Wednesday, April 23, 2014
Inquirer Daily News

True stories dominate the multiplex

From "Lee Daniels' The Butler" to "Rush" to "Captain Phillips," real-life stories are all over the movie screens

True stories dominate the multiplex

Tom Hanks under siege in "Captain Phillips."
Tom Hanks under siege in "Captain Phillips."

“Based on a true story.” “Inspired by real events.” Just about the only movie out there right now that doesn’t seem to have been sourced in real life is the hit fam-com Cloudy with a Chance of Meatballs 2. And who knows, maybe a torrent of meat-orbs and spaghetti sauce did fall on somebody, somewhere, sometime?

Of course, Parkland, opening tomorrow, extrapolates from the trigically historic events of Nov. 22, 1963 in Dallas, when President John F. Kennedy was assassinated. Captain Phillips, opening Oct. 11, finds Tom Hanks in the role of a U.S. freighter captain whose ship was taken by Somali pirates in 2009. And although the character’s name has been changed, and storylines invented and compressed, Lee Daniels’ The Butler does represent the experiences of Eugene Allen,  an African American who served seven presidents, from Truman through Reagan, in the White House.

Speaking of serving presidents, in Haute Cuisine, also opening tomorrow, the woman who cooked Francois Mitterand his breakfasts, lunches and dinners at the Elysee Palace for close to two years – the first female chef to work in such a capacity – is portrayed with energy and elegance by actress Catherine Frot. Like The Butler,  the principal character’s name has been changed, to accommodate the film’s fictive flourishes.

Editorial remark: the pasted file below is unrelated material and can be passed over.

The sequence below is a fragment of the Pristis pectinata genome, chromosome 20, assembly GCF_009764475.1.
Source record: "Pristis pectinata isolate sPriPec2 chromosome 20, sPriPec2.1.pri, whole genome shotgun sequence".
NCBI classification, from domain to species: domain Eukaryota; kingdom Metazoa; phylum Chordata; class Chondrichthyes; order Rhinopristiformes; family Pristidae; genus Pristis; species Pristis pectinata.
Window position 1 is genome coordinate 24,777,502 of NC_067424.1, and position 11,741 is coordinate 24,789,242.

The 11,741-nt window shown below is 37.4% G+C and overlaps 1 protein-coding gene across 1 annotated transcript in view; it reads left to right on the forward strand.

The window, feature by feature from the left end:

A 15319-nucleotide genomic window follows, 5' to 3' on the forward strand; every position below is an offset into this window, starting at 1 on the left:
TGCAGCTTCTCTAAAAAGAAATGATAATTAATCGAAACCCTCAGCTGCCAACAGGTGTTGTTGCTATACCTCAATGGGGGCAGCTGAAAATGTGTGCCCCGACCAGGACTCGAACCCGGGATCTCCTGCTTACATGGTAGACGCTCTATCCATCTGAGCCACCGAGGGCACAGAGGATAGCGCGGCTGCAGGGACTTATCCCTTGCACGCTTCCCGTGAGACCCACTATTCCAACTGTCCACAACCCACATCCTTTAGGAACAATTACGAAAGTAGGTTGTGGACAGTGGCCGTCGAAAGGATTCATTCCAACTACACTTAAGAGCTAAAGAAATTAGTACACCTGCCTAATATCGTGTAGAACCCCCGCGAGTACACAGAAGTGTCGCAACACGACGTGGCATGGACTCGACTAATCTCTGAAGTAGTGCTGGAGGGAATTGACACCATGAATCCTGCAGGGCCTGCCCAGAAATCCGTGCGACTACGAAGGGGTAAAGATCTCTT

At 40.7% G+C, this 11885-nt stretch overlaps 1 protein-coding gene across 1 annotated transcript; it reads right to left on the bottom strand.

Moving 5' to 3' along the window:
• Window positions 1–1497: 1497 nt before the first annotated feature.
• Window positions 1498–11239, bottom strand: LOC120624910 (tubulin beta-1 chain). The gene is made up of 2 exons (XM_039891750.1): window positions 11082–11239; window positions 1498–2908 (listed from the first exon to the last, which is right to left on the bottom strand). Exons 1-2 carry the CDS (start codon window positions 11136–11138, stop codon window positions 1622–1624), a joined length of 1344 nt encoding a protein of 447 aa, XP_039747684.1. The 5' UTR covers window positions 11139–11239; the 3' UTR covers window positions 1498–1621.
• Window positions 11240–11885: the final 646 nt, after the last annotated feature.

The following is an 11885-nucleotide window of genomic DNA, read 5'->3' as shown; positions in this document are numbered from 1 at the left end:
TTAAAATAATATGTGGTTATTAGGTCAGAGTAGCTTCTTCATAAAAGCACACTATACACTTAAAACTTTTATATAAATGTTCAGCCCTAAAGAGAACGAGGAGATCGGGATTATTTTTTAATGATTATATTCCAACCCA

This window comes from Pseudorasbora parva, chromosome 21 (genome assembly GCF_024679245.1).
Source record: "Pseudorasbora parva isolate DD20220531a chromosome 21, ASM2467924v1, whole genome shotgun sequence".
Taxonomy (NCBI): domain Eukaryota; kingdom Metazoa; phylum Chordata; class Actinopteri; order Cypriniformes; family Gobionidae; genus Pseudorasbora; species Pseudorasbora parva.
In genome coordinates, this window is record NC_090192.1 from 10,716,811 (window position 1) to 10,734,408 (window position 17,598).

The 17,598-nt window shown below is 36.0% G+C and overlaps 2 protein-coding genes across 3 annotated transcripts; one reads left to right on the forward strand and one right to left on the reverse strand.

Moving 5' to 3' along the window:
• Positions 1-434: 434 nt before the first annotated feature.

You want more non-fiction-inspired entertainment? Ron Howard’s Rush reconstructs the race car rivalry of Formula One legends James Hunt and Niki Lauda. And The Fifth Estate, opening Oct. 11, has Benedict Cumberbatch in the role of WikiLeaks founder (and current Ecuadorian embassy shut-in) Julian Assange, dealing with enemies real and imagined -- and with Daniel Bruhl, from Rush, as his sidekick cum nemesis.


More to come: 12 Years a Slave, The Wolf of Wall Street, Dallas Buyetrs Club, The Monuments Men and Saving Mr. Banks.

Steven Rea Inquirer Movie Columnist and Critic
About this blog

Steven Rea has been an Inquirer movie critic since 1992. He was born in London, raised in New York City, and has lived in Los Angeles, San Francisco and Iowa City, Iowa. His column, "On Movies," appears Sundays in Arts & Entertainment, his reviews appear in the Weekend section on Fridays, and his blog, On Movies Online, can be found here. He is a member of the National Society of Film Critics.

Steven Rea's previous blog posts can be found here. Read his most recent columns and reviews, here. He is the author of the book “Hollywood Rides a Bike,” and also curates the movie stars and bicycling photo blog, Rides A Bike.

Steven Rea Inquirer Movie Columnist and Critic
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